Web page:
Two weeks spent variously floating prone on my back in the Mediterranean, being splendidly cultural and hunting down Provençal recipes have left me tanned, educated, full of the sort of vitamins you only find in absurdly ripe fruit and vegetables, and with a groaning liver. I blame the foie gras and the local rosé wine.
The house we rented (pictured above) was glorious – a heap of palatial decay whose kitchen bristled with good equipment, including a chinois sieve, a mandoline, oyster knives, griddle pans and some of the sharpest knives it’s ever been my pleasure to handle. I do not, however, recommend its horse-hair mattresses, which made sleeping feel a lot like vigorous exercise on sacks full of prickly potatoes.
Hyères itself is a town surrounded by small growers with a daily market and a huge number of small grocers and little independent foodshops. If you visit, walk up to the Place Massillon in the old town and explore the labyrinth of small streets around it. You’ll find little shops selling nothing but dozens of different kinds of goat’s cheese, artisanal bakeries (in season, you can buy lavender bread), greengrocers which only sell local produce and some fantastic ethnic grocers, including a shop devoted to Arabic spices and a really excellent Vietnamese traiteur. Rotisseries punctuate the streets, but you’re not limited to chickens; quails and pork knuckles were on offer too.
If you visit the town, you’ll find plenty of good restaurants. Les Jardins de Bacchus on Av. Gambetta is a modern gastronomic restaurant, where courses were punctuated with Blumenthal-ish little jokes like a capuccino made from langoustines and foie gras. Service was excellent, and the food very good indeed. For a more casual meal, we really liked Le Jardin (19 Av. Joseph-Clotis), where Provençal food is served on a garden patio from noon until midnight. Try the crudites, which are served with a fierce anchoide and a home-made tapenade. Saigon-Hyeres is a beautifully decorated Vietnamese/Thai restaurant on Rue Crivelli, where the Thai fondue was fragrant and delicious – order plenty, though, as the portions are quite small.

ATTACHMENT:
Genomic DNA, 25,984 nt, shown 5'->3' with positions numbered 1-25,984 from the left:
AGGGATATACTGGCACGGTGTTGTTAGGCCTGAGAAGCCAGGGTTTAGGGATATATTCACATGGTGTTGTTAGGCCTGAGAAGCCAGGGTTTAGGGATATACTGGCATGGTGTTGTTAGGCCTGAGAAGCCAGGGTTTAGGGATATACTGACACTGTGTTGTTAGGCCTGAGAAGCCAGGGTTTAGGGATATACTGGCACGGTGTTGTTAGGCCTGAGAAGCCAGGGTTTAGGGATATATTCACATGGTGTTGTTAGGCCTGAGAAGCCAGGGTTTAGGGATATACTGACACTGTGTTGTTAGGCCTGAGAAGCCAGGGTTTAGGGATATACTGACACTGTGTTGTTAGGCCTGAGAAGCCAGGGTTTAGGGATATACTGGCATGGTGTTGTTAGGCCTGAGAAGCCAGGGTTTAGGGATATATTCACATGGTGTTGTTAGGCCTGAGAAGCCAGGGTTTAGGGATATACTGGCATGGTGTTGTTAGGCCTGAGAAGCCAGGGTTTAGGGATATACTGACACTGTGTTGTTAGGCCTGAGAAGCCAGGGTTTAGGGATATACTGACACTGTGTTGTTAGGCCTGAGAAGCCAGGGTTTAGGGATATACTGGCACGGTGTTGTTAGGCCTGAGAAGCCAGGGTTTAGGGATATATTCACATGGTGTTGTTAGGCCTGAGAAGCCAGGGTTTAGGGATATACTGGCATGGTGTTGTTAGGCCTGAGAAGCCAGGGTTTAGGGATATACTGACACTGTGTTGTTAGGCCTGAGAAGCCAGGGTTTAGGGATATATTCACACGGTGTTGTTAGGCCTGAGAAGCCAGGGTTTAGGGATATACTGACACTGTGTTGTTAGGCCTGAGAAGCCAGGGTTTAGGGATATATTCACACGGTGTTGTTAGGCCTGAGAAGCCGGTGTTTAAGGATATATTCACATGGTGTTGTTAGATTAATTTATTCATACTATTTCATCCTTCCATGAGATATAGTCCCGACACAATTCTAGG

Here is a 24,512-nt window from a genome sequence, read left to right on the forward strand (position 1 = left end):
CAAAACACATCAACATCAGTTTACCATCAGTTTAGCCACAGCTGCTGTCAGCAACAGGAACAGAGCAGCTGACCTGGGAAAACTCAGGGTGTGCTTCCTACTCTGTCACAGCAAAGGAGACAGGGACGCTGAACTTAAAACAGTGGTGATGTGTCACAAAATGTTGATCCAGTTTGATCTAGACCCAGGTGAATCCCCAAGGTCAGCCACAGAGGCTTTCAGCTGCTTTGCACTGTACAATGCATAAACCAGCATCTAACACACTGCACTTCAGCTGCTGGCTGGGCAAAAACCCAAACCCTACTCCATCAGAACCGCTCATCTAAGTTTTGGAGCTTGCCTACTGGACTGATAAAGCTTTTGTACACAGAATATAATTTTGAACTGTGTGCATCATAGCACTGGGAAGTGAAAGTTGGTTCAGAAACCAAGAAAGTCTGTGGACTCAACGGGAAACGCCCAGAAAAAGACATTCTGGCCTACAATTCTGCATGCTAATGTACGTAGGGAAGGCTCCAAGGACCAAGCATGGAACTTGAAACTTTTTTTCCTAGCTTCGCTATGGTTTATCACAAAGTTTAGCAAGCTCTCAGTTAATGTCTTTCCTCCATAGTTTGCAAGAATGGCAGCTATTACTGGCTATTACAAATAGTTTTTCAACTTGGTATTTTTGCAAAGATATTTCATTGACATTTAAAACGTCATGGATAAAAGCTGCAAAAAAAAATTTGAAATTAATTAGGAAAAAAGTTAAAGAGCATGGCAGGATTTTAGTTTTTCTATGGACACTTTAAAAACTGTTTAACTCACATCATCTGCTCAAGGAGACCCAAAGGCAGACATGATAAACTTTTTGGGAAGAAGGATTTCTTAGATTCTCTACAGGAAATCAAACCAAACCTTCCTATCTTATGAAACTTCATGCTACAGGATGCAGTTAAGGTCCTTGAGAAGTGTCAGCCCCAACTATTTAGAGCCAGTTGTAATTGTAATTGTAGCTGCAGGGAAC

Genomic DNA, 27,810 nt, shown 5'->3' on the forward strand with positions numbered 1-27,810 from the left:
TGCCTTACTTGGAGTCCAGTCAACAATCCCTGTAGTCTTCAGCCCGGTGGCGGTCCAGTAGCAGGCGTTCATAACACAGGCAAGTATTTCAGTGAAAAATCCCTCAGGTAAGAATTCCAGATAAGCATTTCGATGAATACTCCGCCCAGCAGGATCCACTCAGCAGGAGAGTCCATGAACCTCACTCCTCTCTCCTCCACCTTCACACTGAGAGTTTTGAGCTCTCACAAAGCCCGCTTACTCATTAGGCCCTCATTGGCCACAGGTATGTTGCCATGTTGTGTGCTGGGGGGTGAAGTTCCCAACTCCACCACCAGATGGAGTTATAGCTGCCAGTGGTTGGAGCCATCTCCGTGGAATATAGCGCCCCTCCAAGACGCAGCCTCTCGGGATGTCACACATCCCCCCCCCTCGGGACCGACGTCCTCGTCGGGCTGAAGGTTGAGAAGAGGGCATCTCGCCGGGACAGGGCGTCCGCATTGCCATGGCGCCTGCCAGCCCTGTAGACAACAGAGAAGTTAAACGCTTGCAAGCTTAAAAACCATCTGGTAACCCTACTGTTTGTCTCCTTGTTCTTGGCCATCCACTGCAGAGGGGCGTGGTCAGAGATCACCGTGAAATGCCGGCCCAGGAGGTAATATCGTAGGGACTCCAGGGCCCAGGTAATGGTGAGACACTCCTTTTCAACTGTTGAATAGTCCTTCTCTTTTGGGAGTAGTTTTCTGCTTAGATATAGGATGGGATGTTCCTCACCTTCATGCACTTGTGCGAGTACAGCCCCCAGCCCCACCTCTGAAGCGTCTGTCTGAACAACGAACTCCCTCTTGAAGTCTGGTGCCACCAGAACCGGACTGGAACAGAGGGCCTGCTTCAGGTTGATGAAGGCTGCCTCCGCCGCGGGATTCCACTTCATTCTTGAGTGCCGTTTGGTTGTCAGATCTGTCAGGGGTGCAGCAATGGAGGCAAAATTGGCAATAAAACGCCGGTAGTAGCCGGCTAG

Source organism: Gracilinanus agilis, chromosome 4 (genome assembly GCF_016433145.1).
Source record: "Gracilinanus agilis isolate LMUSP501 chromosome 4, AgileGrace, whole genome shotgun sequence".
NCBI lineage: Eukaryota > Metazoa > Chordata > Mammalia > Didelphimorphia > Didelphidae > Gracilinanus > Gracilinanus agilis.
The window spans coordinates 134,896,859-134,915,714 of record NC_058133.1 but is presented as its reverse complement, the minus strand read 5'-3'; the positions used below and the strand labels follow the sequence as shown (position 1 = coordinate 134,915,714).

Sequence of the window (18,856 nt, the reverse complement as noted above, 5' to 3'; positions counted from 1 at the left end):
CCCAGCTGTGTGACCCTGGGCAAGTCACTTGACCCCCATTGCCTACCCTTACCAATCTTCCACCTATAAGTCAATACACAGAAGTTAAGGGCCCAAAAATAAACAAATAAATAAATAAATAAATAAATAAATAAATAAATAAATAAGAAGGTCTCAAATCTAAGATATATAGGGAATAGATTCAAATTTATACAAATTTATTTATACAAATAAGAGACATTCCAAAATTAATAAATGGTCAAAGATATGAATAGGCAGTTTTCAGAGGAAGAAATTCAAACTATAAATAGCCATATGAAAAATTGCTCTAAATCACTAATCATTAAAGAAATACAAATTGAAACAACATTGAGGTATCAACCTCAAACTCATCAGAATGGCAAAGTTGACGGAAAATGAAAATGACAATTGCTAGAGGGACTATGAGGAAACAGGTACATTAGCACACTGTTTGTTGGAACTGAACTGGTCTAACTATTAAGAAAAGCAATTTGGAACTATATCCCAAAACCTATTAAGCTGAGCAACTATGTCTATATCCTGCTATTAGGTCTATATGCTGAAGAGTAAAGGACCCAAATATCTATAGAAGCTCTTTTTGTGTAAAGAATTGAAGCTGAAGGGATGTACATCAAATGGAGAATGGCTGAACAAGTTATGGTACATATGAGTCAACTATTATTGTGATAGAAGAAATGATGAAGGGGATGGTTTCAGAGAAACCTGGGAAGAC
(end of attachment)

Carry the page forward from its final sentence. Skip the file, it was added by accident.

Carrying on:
My personal favourite was the Bistrot de Marius, a restaurant in Place Massillon specialising in the local fish and seasonal vegetables. (Bistrot de Marius has no website, but you’ll find other reviews of it online.) You can eat on the square in the shadow of the Knights Templar tower, and the food is extremely well-priced, thoughtfully prepared and absolutely delicious. Their soupe de poissons was the best I had on the holiday (and I sampled many), with a dense, heady aroma, served with a glossy, garlic-y rouille. Try the moules au gratin; mussels prepared in the same way you’d eat snails in Burgundy. A hundred times nicer than snails, and the butter was a joy to mop up with your bread. Red mullet was rolled with a fatty ham and pan fried. Iles flottantes were airy, their crème Anglaise dotted with vanilla – and to cap it all, the after-dinner coffee was some of the best I’ve had. Do drop in if you’re in town.